[FOM] An argument for V = L
Timothy Y. Chow
tchow at alum.mit.edu
Sun Sep 7 18:22:38 EDT 2014
On Sat, 6 Sep 2014, Joseph Shipman wrote:
> V=L doesn't even prevent "large large cardinal hypotheses" from
> intruding into ordinary mathematics, because it only entails that large
> large cardinals don't exist, not that they aren't consistent with ZFC.
> V=L is completely irrelevant to Harvey's recent work on concrete
> mathematical statements related to consistency of huge cardinals, as
> well as anything covered by the Shoenfield Absoluteness Theorem.
The qualitative argument is that V=L has a tolerable chance of conquering
the ordinary mathematician's phobia of set theory, by presenting a clear
picture of a relatively "structureless" universe of sets, and eliminating
much of the incompleteness phenomena that seem to make people queasy.
(In particular, the argument *isn't* that V=L is currently very useful for
ordinary mathematics that ordinary mathematicians already care about.)
*Consistency* of large cardinals remains untouched, of course, as you
point out. However, if these end up intruding into ordinary mathematics,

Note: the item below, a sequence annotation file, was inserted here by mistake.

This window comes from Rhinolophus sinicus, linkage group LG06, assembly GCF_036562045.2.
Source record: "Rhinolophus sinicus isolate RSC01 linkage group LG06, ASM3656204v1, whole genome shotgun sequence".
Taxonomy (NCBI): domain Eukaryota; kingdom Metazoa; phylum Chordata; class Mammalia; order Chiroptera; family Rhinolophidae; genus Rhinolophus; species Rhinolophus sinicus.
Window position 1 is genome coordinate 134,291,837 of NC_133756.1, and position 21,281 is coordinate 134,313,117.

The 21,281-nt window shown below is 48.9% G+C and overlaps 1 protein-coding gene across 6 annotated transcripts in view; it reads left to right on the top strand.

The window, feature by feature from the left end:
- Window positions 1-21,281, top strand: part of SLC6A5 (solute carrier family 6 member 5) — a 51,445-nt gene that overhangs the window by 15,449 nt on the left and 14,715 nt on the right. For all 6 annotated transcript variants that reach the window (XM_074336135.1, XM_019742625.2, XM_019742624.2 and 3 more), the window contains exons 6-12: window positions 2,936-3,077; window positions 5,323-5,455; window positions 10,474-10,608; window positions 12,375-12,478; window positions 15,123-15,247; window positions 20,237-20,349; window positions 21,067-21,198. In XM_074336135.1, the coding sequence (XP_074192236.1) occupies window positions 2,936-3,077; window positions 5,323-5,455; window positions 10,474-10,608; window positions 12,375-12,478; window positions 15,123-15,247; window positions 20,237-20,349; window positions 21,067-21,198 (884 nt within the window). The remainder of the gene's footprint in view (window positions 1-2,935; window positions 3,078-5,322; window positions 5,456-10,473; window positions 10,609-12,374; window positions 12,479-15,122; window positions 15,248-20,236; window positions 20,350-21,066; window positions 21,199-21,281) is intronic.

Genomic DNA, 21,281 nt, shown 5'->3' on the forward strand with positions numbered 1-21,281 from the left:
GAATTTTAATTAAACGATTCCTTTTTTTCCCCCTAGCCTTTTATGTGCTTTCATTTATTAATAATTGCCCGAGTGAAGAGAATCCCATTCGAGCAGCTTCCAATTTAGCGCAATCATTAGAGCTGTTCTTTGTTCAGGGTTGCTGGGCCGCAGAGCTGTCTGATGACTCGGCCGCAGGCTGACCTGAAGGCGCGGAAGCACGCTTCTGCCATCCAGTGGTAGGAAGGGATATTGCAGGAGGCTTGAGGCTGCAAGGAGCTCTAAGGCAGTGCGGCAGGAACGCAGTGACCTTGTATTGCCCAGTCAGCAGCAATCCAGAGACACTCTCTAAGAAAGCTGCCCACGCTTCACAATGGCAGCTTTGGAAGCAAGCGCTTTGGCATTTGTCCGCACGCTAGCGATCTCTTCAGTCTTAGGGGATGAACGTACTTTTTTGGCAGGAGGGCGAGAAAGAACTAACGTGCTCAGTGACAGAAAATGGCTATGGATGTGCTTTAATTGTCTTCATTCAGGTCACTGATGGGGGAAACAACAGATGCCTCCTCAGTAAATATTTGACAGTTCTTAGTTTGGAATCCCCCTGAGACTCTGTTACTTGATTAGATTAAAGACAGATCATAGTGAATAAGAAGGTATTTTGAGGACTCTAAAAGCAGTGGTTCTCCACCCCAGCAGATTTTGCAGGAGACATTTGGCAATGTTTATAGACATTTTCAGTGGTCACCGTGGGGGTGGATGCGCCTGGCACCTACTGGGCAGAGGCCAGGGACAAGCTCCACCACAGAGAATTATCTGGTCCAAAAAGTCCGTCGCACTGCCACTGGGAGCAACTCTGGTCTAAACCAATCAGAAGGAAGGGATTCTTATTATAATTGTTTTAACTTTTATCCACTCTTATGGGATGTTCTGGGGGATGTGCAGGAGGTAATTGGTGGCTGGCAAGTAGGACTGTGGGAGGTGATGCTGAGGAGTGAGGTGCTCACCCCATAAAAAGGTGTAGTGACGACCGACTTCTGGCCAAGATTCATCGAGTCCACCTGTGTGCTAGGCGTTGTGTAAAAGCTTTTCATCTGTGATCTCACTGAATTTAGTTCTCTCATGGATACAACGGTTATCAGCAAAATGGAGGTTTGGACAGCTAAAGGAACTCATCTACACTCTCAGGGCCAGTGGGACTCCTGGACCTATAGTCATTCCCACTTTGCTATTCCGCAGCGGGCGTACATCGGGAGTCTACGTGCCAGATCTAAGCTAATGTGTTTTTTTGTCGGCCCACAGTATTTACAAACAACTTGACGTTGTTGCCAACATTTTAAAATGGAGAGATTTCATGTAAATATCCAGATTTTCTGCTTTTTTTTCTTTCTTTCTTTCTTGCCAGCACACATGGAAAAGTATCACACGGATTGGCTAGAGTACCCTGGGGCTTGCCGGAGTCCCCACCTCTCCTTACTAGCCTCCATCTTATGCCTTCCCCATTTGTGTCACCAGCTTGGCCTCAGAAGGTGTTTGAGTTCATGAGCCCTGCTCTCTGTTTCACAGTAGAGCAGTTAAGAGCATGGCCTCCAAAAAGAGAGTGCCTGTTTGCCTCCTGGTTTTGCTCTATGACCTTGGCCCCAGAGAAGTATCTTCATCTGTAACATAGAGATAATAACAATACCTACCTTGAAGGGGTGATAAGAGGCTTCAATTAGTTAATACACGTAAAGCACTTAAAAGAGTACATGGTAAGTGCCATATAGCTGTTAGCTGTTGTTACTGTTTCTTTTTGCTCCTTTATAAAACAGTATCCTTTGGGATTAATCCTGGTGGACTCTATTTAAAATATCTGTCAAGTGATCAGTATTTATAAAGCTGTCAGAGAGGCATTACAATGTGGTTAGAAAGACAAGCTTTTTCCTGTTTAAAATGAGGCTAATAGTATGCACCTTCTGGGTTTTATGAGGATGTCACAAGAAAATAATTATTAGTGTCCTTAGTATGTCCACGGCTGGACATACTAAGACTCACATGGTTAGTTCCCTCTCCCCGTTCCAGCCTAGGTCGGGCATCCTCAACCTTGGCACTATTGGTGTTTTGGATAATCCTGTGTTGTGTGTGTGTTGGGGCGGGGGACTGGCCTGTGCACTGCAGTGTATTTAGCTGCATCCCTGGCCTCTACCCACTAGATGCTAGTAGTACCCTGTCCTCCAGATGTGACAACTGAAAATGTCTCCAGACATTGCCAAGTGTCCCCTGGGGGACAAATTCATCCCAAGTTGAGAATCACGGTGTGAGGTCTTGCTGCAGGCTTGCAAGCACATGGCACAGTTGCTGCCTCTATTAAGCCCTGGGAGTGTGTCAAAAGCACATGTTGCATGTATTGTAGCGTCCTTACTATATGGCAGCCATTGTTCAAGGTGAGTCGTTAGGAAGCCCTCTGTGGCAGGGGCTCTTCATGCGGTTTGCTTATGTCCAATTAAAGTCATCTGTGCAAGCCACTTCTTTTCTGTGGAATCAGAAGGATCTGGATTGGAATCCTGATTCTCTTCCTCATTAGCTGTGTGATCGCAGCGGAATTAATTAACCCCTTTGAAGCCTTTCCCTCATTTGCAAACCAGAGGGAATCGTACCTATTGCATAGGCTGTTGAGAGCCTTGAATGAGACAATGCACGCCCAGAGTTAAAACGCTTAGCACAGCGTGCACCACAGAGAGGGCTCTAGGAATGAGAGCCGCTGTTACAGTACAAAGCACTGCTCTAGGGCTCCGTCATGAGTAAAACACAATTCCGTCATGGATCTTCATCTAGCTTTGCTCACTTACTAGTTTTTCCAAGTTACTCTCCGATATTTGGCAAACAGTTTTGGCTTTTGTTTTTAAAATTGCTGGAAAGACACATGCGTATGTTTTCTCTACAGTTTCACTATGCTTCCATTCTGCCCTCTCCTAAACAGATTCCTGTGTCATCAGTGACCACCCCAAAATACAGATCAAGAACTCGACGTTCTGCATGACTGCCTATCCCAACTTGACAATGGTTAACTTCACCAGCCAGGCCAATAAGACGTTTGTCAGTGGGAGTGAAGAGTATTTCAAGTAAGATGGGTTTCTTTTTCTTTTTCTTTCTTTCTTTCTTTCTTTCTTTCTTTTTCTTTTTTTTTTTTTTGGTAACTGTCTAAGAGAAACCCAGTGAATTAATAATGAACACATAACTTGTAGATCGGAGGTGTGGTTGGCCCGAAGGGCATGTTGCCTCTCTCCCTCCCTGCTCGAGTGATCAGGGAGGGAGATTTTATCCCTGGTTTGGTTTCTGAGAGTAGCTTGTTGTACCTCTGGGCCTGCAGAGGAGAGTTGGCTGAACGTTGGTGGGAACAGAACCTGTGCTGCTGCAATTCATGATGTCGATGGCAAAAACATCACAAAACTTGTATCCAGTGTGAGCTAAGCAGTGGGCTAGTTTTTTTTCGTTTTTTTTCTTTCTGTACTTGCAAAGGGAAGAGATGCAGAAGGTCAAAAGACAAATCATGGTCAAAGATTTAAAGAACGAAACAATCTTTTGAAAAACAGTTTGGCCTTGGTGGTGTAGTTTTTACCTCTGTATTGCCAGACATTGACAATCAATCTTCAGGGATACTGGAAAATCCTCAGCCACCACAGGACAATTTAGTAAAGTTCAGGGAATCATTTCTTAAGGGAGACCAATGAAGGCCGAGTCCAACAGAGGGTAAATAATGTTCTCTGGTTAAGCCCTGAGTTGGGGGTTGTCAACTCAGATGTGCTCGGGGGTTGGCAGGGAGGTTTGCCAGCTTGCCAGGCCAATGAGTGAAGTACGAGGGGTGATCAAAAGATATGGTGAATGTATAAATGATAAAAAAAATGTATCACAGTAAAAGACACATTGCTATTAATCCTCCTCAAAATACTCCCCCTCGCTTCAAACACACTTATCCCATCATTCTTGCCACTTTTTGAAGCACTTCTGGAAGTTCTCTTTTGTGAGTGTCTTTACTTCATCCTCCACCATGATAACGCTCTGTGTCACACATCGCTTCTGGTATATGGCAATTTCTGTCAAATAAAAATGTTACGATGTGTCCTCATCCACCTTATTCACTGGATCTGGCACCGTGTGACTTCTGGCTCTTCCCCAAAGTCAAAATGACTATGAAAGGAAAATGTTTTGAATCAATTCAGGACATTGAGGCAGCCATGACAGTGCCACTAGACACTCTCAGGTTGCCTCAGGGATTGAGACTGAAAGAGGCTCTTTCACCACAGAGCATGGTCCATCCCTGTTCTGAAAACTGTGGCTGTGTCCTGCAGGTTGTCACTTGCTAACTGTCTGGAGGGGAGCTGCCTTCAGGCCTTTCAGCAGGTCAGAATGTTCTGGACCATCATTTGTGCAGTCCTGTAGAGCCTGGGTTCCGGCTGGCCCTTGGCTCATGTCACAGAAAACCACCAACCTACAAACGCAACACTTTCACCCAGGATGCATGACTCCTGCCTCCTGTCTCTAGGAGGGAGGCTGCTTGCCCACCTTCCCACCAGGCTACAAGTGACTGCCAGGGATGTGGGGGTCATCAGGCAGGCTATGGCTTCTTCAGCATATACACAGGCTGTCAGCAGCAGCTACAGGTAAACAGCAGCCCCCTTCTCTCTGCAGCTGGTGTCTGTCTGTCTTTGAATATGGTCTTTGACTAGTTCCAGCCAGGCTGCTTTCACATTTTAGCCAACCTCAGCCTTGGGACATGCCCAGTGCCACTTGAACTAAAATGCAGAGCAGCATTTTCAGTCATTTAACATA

then it's likely going to be via some sort of concrete combinatorial
statements. I believe that it's easier for ordinary mathematicians to
wrap their minds around combinatorial axioms, even if they're "provably
unprovable." They don't (appear to) directly threaten the philosophical
picture that "sets are structureless." I can imagine people learning to
handle the consistency (or 1-consistency) of large cardinals in much the
way that the Riemann Hypothesis and P != NP are handled today---they're
assumed whenever necessary.
At least, that's my prediction. It could be that V=L would make no dent
in the ordinary mathematician's distaste for set theory and it might not
eliminate "enough" incompleteness. But it still strikes me as worth a
try. In contrast, getting bogged down in arguments about whether V=L is
"true" seems precisely the wrong strategy, from an evangelical perspective
at least.
Tim
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